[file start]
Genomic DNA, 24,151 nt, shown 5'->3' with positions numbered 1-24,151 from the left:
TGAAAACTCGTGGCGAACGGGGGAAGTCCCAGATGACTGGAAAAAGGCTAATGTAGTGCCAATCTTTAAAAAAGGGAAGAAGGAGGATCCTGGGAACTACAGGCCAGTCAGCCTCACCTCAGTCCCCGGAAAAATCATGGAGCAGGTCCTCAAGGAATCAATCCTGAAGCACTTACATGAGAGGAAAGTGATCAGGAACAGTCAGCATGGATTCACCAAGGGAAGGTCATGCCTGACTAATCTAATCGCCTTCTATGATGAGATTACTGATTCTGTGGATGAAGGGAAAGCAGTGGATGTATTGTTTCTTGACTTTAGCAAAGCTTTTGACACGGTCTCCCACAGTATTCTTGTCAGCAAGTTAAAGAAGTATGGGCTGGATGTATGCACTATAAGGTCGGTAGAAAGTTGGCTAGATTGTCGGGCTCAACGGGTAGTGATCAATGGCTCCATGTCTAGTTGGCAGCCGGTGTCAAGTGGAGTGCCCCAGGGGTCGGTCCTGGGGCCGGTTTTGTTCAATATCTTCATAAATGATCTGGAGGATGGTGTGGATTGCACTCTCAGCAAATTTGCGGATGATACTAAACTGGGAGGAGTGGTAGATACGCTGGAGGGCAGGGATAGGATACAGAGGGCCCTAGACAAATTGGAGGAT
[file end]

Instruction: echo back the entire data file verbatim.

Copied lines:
Genomic DNA, 24,151 nt, shown 5'->3' with positions numbered 1-24,151 from the left:
TGAAAACTCGTGGCGAACGGGGGAAGTCCCAGATGACTGGAAAAAGGCTAATGTAGTGCCAATCTTTAAAAAAGGGAAGAAGGAGGATCCTGGGAACTACAGGCCAGTCAGCCTCACCTCAGTCCCCGGAAAAATCATGGAGCAGGTCCTCAAGGAATCAATCCTGAAGCACTTACATGAGAGGAAAGTGATCAGGAACAGTCAGCATGGATTCACCAAGGGAAGGTCATGCCTGACTAATCTAATCGCCTTCTATGATGAGATTACTGATTCTGTGGATGAAGGGAAAGCAGTGGATGTATTGTTTCTTGACTTTAGCAAAGCTTTTGACACGGTCTCCCACAGTATTCTTGTCAGCAAGTTAAAGAAGTATGGGCTGGATGTATGCACTATAAGGTCGGTAGAAAGTTGGCTAGATTGTCGGGCTCAACGGGTAGTGATCAATGGCTCCATGTCTAGTTGGCAGCCGGTGTCAAGTGGAGTGCCCCAGGGGTCGGTCCTGGGGCCGGTTTTGTTCAATATCTTCATAAATGATCTGGAGGATGGTGTGGATTGCACTCTCAGCAAATTTGCGGATGATACTAAACTGGGAGGAGTGGTAGATACGCTGGAGGGCAGGGATAGGATACAGAGGGCCCTAGACAAATTGGAGGAT